NIU shooting and the media

Northern Illinois shooting goes unnoticed:

This is an op-ed piece from the San Jose State student newspaper about how the national media has treated the NIU shooting and how it’s basically ignored the story since it happened.

People reacted in horror when Seung-Hui Cho attacked Virginia Tech University last April, and grief gripped the nation for several days. Compare that with Thursday, when people didn’t even bat an eye when Steven Kazmierczak committed a similar crime at Northern Illinois University. It felt like a bad horror movie we had seen before.

Some took note, a few grieved and a lot just didn’t notice.

Only five days after the event, the NIU shooting and the issues surrounding it were less significant to CNN than satellites being shot down and Bill Clinton picking on a heckler. By contrast, the shooting at Virginia Tech filled our media’s consciousness for at least a week.

I hate to say it but the truth hurts sometimes. Ever since Columbine, it’s been all about body count as far as the media is concerned. At Columbine 13 were killed. At Virginia Tech 32 were killed. At NIU just 5 were killed. I think it also had something to do with the fact that as far as we know so far Stephen Kazmierczak wasn’t an attention seeking douchebag like Cho, Harris, and Klebold. Go down the list of categories on my site and tell me how many of the shootings you’ve heard of.

This is where I like to think that this is where this site serves its purpose. When one of these incidents unfortunately happens I post about it from start to finish.

5 thoughts on “NIU shooting and the media”

  1. I love this blog. I know if I hadn’t come across it, I wouldn’t even know about half of the events taking place. Not because I don’t care, but like you mentioned, it’s not as interesting as say..Britney being thrown in rehab for the 100th time..It’s sad. Our world is more concerned with close-minded issues then they are about the real issues.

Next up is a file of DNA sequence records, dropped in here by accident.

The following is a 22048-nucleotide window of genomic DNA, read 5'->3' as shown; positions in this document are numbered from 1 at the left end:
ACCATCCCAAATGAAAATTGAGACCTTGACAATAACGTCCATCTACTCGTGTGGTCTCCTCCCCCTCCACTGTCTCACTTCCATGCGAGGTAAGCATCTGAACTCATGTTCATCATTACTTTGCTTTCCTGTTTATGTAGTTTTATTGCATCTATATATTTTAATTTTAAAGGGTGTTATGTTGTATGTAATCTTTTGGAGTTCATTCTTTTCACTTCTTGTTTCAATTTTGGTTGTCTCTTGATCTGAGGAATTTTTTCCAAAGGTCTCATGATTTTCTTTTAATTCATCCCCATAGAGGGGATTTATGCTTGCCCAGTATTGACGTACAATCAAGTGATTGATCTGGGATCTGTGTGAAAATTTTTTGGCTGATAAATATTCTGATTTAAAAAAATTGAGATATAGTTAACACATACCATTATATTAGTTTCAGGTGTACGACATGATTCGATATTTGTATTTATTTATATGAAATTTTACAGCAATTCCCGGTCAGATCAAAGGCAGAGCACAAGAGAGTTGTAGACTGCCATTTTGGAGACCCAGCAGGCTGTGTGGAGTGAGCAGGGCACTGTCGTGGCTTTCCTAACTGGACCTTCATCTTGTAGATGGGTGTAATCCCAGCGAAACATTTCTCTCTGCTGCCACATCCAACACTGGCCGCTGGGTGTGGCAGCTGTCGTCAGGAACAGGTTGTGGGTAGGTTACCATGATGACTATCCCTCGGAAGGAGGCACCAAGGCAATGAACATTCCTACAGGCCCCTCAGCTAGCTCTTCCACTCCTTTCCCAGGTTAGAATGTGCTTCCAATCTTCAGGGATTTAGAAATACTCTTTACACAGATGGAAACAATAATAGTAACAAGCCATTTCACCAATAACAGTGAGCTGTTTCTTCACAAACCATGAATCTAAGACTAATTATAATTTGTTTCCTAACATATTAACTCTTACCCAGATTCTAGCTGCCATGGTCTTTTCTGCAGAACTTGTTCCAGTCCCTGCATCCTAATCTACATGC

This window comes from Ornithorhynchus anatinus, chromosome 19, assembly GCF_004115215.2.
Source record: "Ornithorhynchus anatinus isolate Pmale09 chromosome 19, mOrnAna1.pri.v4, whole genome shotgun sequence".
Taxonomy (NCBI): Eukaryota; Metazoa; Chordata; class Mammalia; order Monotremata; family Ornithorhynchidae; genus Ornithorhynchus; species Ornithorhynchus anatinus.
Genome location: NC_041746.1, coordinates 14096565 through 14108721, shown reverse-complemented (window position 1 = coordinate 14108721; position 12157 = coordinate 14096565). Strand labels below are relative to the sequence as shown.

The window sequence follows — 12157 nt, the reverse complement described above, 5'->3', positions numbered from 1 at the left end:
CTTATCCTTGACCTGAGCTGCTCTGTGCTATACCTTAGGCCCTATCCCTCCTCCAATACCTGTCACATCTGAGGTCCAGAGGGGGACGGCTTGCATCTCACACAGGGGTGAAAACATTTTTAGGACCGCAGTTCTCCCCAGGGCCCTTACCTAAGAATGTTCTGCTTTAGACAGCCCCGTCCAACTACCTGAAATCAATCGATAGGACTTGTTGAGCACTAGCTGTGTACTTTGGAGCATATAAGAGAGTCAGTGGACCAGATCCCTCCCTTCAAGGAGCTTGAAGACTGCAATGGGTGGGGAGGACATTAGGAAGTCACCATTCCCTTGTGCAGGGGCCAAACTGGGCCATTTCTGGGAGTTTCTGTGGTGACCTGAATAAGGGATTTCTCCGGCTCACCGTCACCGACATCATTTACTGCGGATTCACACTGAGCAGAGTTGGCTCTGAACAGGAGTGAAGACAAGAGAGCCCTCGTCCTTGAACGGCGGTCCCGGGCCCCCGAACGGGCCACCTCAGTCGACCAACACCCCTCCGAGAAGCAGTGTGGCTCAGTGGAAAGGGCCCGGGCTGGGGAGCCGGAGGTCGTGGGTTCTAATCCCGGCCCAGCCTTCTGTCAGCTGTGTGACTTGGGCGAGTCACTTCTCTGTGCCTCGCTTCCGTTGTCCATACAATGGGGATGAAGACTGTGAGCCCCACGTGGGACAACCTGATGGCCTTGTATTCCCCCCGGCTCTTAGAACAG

Also, I was thinking the same thing about the body count. It’s almost becoming a competition.

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  2. Well, if I could play the devils advocate for a moment, perhaps they are covering less of the shootings in hopes to not “shine light” on the act. If another would-be shooter starts thinking that there’s glory in this, and he can get attention for it, he might go on with it.

    I know when I worked for a local ABC affiliate, we made it a point to cover as little of the bomb threats as possible. If the guy who makes those threats sees it on TV, he might get excited and want to continue.

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  3. Great comment Austin.

    In theory that makes sense but this is the national media we’re talking about. Maybe if we weren’t in the middle of an election year it would have had more exposure. Plus like I said Kazmierczak, as far as we know, didn’t have any kind of manifesto like Cho did.

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